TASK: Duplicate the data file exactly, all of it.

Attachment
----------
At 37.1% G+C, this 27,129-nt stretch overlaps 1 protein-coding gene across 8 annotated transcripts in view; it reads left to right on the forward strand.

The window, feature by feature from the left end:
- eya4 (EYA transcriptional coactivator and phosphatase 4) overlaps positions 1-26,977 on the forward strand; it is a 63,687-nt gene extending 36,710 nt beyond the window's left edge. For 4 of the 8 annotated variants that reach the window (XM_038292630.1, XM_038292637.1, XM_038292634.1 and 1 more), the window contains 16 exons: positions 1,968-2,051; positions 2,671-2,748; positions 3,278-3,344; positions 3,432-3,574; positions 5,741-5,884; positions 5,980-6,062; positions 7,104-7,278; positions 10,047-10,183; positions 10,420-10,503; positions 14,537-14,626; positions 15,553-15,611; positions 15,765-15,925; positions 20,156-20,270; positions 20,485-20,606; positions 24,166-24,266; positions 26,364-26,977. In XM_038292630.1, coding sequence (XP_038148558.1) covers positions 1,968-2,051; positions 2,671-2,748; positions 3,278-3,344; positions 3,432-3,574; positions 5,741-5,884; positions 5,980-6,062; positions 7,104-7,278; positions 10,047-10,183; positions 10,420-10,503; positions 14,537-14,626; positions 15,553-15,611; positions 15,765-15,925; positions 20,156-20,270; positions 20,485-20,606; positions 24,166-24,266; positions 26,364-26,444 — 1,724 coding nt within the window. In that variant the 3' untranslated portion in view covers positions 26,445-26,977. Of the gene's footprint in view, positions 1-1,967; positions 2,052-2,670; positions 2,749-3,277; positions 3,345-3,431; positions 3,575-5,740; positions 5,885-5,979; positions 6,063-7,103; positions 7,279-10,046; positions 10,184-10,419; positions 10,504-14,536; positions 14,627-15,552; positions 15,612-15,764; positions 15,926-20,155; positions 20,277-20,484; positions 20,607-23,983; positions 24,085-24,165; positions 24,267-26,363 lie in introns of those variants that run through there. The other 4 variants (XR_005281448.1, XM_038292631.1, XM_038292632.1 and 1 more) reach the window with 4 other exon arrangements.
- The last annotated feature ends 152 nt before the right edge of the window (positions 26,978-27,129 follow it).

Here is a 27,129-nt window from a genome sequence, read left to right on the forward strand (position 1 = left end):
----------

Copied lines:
At 37.1% G+C, this 27,129-nt stretch overlaps 1 protein-coding gene across 8 annotated transcripts in view; it reads left to right on the forward strand.

The window, feature by feature from the left end:
- eya4 (EYA transcriptional coactivator and phosphatase 4) overlaps positions 1-26,977 on the forward strand; it is a 63,687-nt gene extending 36,710 nt beyond the window's left edge. For 4 of the 8 annotated variants that reach the window (XM_038292630.1, XM_038292637.1, XM_038292634.1 and 1 more), the window contains 16 exons: positions 1,968-2,051; positions 2,671-2,748; positions 3,278-3,344; positions 3,432-3,574; positions 5,741-5,884; positions 5,980-6,062; positions 7,104-7,278; positions 10,047-10,183; positions 10,420-10,503; positions 14,537-14,626; positions 15,553-15,611; positions 15,765-15,925; positions 20,156-20,270; positions 20,485-20,606; positions 24,166-24,266; positions 26,364-26,977. In XM_038292630.1, coding sequence (XP_038148558.1) covers positions 1,968-2,051; positions 2,671-2,748; positions 3,278-3,344; positions 3,432-3,574; positions 5,741-5,884; positions 5,980-6,062; positions 7,104-7,278; positions 10,047-10,183; positions 10,420-10,503; positions 14,537-14,626; positions 15,553-15,611; positions 15,765-15,925; positions 20,156-20,270; positions 20,485-20,606; positions 24,166-24,266; positions 26,364-26,444 — 1,724 coding nt within the window. In that variant the 3' untranslated portion in view covers positions 26,445-26,977. Of the gene's footprint in view, positions 1-1,967; positions 2,052-2,670; positions 2,749-3,277; positions 3,345-3,431; positions 3,575-5,740; positions 5,885-5,979; positions 6,063-7,103; positions 7,279-10,046; positions 10,184-10,419; positions 10,504-14,536; positions 14,627-15,552; positions 15,612-15,764; positions 15,926-20,155; positions 20,277-20,484; positions 20,607-23,983; positions 24,085-24,165; positions 24,267-26,363 lie in introns of those variants that run through there. The other 4 variants (XR_005281448.1, XM_038292631.1, XM_038292632.1 and 1 more) reach the window with 4 other exon arrangements.
- The last annotated feature ends 152 nt before the right edge of the window (positions 26,978-27,129 follow it).

Here is a 27,129-nt window from a genome sequence, read left to right on the forward strand (position 1 = left end):